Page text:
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$16.24
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Barossa Valley Estate Shiraz 2013 750ml

Rated 90 - Berry and cherry flavors have an appealing tang, showing fresh herb accents of sage and rosemary, with a warm, toasty finish where the...
$14.64
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Elderton Shiraz/Cab E Series 2013 750ml

Rated 90 - Bright violet color. Fresh cherry and boysenberry aromas are complemented by black pepper, vanilla and allspice. Sweet and fleshy on the...
$24.94
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Langmeil Cabernet Sauvignon Blacksmith 2013 750ml

Rated 91 - (aged for two years in 10% new French oak barrels): Vivid purple. Pungent cherry and blackcurrant aromas are complicated by mocha,...
$37.24
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Penfolds Shiraz Grenache Old Vine Bin 138 2013 750ml

Rated 91 - A neat array of dark and red berry fruits and chocolate, the blue fruits of mataro (aka mourvèdre), ripe blue plums and blackberries,...
$11.34
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$20.94
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Thistledown The Thorny Devil Grenache 2013 750ml

Rated 90 - Pale garnet with a hint of purple, the 2013 Thorny Devil Grenache offers a tantalizing nose of kirsch, red plum preserves and raspberry...
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Torbreck Juveniles 2013 750ml

Rated 90 - The 2013 Zinfandel Juvenile is lively and focused throughout. Sweet tobacco, licorice, cedar and dried red cherries are all laced...

2013 Australia Barossa

Whilst most of Australia consists of arid deserts and dense bushland, the oceanic coasts to the south of the country have a terrain and climate ideal for vine cultivation and wine production. It took several decades of failed attempts at the end of the 18th century in order to produce vines of a decent enough quality for making wine, but since those first false starts, the Australian wine industry has continued to grow and grow. Today, wine production makes up for a considerable part of the Australian economy, with exports in recent years reaching unprecedented levels and even overtaking France for the first time ever. Whilst the greatest successes in regards to quality have been the result of the Syrah grape varietal (known locally as Shiraz), Australia utilizes several Old World grapes, and has had fantastic results from Cabernet Sauvignon, Merlot, Riesling, Chardonnay and more. As the Australian passion for locally produced wine continues to develop, wineries have begun experimenting with a wider range of grape varietals, meaning that nowadays it isn't uncommon to find high quality Australian wines made from Petit Verdot, Sangiovese, Tempranillo and Viognier, amongst many others.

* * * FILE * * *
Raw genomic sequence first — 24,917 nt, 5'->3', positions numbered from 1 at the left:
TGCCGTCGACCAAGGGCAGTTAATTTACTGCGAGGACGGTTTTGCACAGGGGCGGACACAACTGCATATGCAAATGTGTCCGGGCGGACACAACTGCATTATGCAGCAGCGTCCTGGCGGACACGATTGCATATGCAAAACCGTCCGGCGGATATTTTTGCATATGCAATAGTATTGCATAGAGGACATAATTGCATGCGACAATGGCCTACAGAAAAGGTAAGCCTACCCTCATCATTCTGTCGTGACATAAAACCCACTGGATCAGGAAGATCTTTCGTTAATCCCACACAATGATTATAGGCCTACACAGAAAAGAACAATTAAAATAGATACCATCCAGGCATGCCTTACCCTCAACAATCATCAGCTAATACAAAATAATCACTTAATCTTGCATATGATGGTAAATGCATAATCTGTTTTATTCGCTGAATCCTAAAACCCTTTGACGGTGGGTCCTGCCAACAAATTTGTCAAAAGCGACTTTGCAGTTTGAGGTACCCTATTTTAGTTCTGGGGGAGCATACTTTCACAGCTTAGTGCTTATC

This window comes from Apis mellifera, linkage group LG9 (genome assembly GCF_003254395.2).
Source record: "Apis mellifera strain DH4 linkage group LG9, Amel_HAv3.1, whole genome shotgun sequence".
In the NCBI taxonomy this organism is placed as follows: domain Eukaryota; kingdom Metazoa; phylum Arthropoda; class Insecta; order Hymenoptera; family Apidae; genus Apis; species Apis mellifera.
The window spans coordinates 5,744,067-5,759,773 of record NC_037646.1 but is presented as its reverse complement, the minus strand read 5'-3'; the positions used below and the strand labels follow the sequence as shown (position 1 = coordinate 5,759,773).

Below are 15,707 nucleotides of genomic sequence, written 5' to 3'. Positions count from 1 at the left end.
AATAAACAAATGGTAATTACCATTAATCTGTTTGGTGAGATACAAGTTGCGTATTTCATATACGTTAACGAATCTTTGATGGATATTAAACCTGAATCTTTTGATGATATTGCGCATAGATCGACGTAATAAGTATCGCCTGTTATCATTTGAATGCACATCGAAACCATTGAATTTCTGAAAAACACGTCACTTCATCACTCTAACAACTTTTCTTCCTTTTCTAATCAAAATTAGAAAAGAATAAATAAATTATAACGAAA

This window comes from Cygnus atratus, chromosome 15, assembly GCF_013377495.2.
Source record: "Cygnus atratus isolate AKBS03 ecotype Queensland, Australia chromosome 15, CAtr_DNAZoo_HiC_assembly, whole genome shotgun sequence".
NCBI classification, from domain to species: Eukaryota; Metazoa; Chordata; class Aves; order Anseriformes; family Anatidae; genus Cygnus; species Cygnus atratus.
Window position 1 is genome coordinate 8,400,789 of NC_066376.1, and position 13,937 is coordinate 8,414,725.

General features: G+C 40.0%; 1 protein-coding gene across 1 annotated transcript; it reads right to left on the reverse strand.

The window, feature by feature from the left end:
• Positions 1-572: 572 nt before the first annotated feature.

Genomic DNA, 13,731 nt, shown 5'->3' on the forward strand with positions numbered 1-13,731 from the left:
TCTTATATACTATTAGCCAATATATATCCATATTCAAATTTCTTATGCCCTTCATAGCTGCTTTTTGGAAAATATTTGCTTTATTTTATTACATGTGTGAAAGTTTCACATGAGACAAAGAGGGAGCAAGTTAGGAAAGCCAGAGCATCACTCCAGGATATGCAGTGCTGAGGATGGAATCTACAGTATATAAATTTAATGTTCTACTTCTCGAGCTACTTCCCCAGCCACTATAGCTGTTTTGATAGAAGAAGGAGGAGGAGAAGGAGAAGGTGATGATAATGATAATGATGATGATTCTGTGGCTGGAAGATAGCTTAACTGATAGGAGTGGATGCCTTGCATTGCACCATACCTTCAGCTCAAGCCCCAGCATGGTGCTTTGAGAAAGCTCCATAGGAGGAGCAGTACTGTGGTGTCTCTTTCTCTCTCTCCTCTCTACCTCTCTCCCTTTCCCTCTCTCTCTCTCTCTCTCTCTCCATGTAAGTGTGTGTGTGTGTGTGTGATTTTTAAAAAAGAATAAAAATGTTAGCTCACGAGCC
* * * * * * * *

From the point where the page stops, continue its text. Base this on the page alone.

The Barossa Valley in Australia is one of the New World's most interesting wine regions, having been established in the late 19th century by German settlers. The region benefits enormously from the relatively temperate climate, which ranges from being hot on the lower parts of the valley, to quite cool as the altitude increases on the valley slopes. Barossa Valley produces mostly Shiraz wines, and has become one of the key Australian regions for this distinctive grape varietal which has gone on to be a major grape for the Australian wine industry. Despite suffering from a poor reputation in the mid 20th century, by the 1980s, plenty of unique and forward-thinking wineries set up in Barossa to take advantage of its excellent climate, and set about producing the excellent red and white wines which the region is famed for today.